Action on online sales tax: House Judiciary Committee Chairman Bob Goodlatte (R-Va.) plans to release a "statement of principles" on online sales tax legislation, according to Rep. Steve WomackStephen (Steve) Allen WomackOn The Money: Trump gambles with new stimulus strategy | Trump cannot block grand jury subpoena for his tax returns, court rules | Long-term jobless figures rise, underscoring economic pain Womack to replace Graves on Financial Services subcommittee Ex-CBO director calls for more than trillion in coronavirus stimulus spending MORE (R-Ark.), the sponsor of the bill.

The action could be an indication that Goodlatte is serious about moving the bill, which would empower states to tax online purchases. He has expressed concerns about the Senate's version of the legislation, which passed in May. 

California Dems concerned about 911 data: Rep. Anna Eshoo (D-Calif.) and 12 other California Democrats urged the Federal Communications Commission to investigate reports that many 911 cellphone calls lack location data.

More than half of the 911 cellphone calls in five areas in California failed to provide precise information about the caller's location to the emergency dispatcher, according to a study released last month by CalNENA, the California chapter of the National Emergency Number Association.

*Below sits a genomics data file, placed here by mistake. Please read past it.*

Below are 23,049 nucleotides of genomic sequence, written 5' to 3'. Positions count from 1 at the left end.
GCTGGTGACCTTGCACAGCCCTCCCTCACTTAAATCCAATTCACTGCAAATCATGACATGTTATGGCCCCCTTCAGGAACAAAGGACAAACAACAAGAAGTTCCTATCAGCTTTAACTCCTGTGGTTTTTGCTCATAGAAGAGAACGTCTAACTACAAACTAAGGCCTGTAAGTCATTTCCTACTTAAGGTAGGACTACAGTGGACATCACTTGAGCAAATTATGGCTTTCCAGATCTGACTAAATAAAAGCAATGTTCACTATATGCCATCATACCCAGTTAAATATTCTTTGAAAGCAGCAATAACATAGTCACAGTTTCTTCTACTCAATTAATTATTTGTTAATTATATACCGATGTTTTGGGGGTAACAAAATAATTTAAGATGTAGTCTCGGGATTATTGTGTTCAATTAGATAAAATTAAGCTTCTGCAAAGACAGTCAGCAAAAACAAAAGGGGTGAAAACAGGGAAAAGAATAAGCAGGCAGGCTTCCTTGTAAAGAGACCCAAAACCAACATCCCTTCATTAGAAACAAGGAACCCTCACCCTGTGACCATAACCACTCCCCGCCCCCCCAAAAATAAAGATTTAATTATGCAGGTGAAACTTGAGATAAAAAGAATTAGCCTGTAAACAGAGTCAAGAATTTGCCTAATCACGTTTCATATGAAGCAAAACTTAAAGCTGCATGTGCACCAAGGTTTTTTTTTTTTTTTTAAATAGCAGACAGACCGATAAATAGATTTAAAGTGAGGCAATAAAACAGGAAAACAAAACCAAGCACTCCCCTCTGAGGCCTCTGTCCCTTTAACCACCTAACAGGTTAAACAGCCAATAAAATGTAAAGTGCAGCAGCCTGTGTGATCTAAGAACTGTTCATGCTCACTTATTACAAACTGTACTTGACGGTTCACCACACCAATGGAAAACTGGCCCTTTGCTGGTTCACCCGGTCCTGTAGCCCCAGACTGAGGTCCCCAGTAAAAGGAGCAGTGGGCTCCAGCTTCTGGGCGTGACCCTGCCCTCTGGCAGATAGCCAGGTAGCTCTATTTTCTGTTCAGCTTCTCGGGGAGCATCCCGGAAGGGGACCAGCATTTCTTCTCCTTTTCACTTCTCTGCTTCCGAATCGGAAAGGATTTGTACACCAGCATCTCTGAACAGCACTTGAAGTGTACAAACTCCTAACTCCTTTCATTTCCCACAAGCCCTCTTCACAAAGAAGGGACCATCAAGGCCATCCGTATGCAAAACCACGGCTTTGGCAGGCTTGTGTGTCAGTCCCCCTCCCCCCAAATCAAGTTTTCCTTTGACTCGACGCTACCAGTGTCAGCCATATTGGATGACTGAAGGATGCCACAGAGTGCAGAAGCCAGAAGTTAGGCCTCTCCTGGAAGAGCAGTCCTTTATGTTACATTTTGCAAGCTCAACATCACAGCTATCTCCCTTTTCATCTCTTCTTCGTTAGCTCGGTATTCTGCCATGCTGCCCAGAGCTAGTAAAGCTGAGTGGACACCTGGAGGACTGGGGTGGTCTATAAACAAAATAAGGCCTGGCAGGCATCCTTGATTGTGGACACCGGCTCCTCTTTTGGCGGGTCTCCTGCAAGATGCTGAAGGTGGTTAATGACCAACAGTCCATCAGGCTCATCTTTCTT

"With an increasing number of 9-1-1 calls being placed from wireless phones, accurate location information ensures our first responders are able to render assistance in a timely manner,” the lawmakers wrote in the letter to the FCC. “To that end, we urge you to carefully review all available data, including the CALNENA report and relevant mobile carrier information to determine the underlying factors for this trend.”

 

IN CASE YOU MISSED IT

Teresa Stanek Rea, the acting director of the U.S. Patent and Trademark Office, said she will step down.

Sen. Ed MarkeyEdward (Ed) John MarkeyTech CEOs clash with lawmakers in contentious hearing OVERNIGHT ENERGY: Trump strips protections for Tongass forest, opening it to logging | Interior 'propaganda' video and tweets may violate ethics laws, experts say | Democrats see Green New Deal yielding gains despite GOP attacks Democrats see Green New Deal yielding gains despite GOP attacks MORE (D-Mass.) is expanding his investigation into how often police acquire personal data from cellphone carriers.

The Federal Trade Commission is examining whether Facebook's planned changes to its privacy policy violate a 2011 settlement with the agency. The review, however, is not a formal investigation (which requires a commission vote). 

FCC Chairwoman Mignon Clyburn forcefully defended her agency's Lifeline phone subsidy. 

 

Please send tips and comments to Brendan Sasso, bsasso@thehill.com

Follow Hillicon Valley on Twitter: @HilliconValley, @BrendanSasso 

Correction: This post previously misidentified the home state of Sen. Thune. He is from South Dakota.